So today I want to bring you something that is near and dear to my own heart. Lettuce hems. They’re cute, they’re frilly, and they’re my favorite way to finish off a knit garment. Now, I’ll admit, it is a very love-hate relationship. I love the look, I love the ease (once you have it down), but I hate the time it takes. Ultimately, though, I adore them and use them any chance I get. So I thought I’d pass along the knowledge of how you can create your own lettuce hems… on a regular sewing machine!
Lettuce Hems… On a Sewing Machine! What?!
You heard me. A regular sewing machine. Why? Because I do not (yet) own a serger. But I loved the look, so I learned how to do it. And now I’m going to teach you! Are you ready? Let’s get started!
What you need:
A sewing machine
A full (matching) bobbin
Knit fabric with a good stretch
The Key to a Successful Lettuce Hem
It all starts with machine settings. Lettuce hems NEED the correct settings to come out perfect and beautiful. You basically want to set your machine to a satin stitch. On my machine that is a zigzag with a 5mm width and a 0.3mm length.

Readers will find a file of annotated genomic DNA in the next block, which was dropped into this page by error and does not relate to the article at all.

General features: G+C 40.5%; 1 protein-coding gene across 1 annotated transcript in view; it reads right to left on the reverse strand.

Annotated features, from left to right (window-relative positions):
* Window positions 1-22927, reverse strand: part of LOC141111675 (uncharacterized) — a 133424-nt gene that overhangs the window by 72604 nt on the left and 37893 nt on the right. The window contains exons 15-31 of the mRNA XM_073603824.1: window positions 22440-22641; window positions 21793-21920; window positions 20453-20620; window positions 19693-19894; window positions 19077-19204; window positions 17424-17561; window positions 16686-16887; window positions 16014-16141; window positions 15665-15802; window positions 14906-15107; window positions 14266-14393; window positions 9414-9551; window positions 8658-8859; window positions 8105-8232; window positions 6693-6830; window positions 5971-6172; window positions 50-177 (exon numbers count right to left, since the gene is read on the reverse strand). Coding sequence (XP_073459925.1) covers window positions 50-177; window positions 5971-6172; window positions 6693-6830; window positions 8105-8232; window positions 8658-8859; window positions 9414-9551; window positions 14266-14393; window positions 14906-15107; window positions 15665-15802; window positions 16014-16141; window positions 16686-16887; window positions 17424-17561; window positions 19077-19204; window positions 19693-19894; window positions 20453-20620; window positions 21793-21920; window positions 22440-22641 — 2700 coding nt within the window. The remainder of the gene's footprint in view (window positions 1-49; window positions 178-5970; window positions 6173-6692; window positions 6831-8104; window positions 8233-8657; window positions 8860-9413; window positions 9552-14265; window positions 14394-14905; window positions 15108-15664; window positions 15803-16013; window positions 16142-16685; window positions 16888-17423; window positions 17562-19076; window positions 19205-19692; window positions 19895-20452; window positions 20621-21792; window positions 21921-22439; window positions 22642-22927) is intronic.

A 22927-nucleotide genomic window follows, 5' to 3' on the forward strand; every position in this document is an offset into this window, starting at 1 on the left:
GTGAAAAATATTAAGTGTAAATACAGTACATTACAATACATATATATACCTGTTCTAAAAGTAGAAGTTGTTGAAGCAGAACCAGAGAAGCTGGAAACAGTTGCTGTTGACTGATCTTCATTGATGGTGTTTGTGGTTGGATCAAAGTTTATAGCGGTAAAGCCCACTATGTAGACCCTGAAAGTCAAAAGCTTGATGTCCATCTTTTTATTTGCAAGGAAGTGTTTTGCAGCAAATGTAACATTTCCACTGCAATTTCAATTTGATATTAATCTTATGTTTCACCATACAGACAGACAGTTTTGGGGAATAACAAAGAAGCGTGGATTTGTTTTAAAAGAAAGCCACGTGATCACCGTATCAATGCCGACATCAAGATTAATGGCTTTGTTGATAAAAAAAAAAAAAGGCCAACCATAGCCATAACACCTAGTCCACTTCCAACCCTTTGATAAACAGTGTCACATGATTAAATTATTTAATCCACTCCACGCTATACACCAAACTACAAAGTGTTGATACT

Working With the Fabric
Now that you have your machine all set up, it’s time to stitch! I recommend starting with a scrap for your first couple of tried to make sure you have the technique. It can be tricky to pick up, but once you have the hang of it, there’ll be no stopping you!
Place your fabric under the needle with the edge about 1/8″ right of the center under your presser foot. You need to make sure that the needle will be OFF your fabric on the right-hand side. Start slow and STAY slow
Start slow and STAY slow. Gently push on your foot pedal and feed your fabric through while stretching it. This stretch paired with the tight stitches is what creates the ruffled effect.
If you go slow and stretch well, you’ll end up with a beautifully ruffled lettuce hem! Now you can take this technique to your dress, shirt, and sleeve hems! Do keep in mind, though, this might not be the best finish for ALL knit garments (I occasionally still use a traditional hem because it fits the aesthetic better, so use your judgment), but it is often perfect and pretty on circle skirts! (Think Maci and Sahara)
That’s it for today! But if you have suggestions for other sewing tutorials you’d like to see, please drop them in the comments and we’ll see what we can do! And join our Facebook group for help, more tips, and to share your beautiful creations!